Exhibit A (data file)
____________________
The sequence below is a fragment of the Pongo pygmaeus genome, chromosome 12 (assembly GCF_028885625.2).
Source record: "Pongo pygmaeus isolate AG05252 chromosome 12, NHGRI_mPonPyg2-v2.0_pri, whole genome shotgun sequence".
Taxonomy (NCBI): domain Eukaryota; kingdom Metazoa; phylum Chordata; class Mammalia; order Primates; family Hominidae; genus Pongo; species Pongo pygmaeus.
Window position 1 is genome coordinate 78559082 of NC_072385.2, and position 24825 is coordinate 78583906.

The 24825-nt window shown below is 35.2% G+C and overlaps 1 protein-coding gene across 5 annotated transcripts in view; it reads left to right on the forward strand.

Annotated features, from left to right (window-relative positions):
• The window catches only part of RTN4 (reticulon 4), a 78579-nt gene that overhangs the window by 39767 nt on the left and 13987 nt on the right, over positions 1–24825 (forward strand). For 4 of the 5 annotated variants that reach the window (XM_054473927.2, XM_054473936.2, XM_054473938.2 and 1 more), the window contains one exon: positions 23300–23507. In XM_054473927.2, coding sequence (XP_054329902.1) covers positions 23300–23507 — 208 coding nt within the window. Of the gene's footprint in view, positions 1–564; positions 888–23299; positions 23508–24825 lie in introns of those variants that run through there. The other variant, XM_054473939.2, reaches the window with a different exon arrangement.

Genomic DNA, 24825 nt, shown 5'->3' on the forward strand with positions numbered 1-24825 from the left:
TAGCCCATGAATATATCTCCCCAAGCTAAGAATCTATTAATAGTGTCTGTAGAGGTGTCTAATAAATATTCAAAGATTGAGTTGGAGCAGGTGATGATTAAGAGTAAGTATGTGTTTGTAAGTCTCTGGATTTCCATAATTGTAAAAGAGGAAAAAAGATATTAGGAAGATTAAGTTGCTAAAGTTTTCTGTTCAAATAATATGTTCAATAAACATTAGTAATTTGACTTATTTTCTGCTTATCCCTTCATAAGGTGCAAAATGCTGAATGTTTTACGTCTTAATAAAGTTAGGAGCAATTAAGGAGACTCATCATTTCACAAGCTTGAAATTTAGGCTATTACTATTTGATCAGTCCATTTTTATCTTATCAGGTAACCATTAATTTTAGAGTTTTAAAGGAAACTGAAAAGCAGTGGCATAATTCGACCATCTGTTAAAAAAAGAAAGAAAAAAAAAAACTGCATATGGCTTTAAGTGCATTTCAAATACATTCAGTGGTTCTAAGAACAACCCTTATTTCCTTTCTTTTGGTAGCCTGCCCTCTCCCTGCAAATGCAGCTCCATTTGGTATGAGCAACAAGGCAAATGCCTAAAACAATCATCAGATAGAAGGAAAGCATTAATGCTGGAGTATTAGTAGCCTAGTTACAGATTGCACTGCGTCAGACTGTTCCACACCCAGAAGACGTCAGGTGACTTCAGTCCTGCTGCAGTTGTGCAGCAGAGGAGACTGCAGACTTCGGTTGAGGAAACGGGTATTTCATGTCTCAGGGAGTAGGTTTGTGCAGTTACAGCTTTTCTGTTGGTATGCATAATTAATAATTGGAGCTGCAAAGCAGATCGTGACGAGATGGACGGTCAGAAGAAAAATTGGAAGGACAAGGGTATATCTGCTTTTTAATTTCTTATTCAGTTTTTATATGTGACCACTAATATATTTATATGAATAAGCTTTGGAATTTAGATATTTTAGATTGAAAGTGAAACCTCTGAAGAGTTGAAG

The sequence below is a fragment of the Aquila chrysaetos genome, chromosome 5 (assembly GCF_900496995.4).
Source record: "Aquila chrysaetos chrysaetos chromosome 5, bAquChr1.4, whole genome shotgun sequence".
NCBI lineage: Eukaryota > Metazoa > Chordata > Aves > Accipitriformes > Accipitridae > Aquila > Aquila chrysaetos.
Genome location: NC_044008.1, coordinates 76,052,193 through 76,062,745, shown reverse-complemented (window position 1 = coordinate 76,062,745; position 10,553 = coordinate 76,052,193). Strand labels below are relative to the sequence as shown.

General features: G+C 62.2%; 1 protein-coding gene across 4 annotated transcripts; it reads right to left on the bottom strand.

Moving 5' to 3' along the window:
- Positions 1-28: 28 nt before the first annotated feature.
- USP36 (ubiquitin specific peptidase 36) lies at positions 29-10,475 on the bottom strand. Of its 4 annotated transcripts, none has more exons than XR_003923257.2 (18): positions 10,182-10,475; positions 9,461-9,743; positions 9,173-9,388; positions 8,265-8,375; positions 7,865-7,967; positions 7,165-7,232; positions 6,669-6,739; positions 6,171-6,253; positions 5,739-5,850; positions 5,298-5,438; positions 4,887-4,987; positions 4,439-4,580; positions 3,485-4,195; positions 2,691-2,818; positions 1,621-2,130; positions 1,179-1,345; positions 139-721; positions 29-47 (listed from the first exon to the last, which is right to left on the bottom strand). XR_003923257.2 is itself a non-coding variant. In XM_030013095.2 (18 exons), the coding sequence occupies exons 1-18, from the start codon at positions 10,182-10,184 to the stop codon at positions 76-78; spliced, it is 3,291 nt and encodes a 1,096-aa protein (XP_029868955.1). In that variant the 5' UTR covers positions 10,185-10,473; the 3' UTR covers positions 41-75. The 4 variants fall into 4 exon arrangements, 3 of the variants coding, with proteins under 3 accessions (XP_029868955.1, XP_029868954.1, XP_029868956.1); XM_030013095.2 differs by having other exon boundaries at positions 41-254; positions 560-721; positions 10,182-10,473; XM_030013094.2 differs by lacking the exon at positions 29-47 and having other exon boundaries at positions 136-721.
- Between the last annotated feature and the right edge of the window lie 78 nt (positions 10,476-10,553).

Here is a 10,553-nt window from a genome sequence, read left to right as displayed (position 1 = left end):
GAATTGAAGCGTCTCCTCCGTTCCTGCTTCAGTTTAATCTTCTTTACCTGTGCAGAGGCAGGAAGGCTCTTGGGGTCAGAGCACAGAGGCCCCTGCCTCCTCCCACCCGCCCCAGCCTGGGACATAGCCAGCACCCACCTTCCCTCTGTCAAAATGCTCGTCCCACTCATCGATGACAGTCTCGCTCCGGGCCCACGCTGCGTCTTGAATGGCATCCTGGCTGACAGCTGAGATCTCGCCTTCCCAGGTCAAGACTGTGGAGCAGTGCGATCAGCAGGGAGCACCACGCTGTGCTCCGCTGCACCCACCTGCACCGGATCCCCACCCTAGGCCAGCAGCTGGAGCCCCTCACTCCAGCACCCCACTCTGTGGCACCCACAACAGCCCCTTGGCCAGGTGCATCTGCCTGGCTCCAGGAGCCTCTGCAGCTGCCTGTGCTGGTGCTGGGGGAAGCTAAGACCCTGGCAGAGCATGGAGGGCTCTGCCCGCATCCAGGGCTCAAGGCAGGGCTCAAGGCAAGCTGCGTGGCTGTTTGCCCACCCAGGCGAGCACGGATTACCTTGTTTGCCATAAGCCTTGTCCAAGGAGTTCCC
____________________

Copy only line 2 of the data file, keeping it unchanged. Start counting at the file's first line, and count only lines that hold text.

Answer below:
Source record: "Pongo pygmaeus isolate AG05252 chromosome 12, NHGRI_mPonPyg2-v2.0_pri, whole genome shotgun sequence".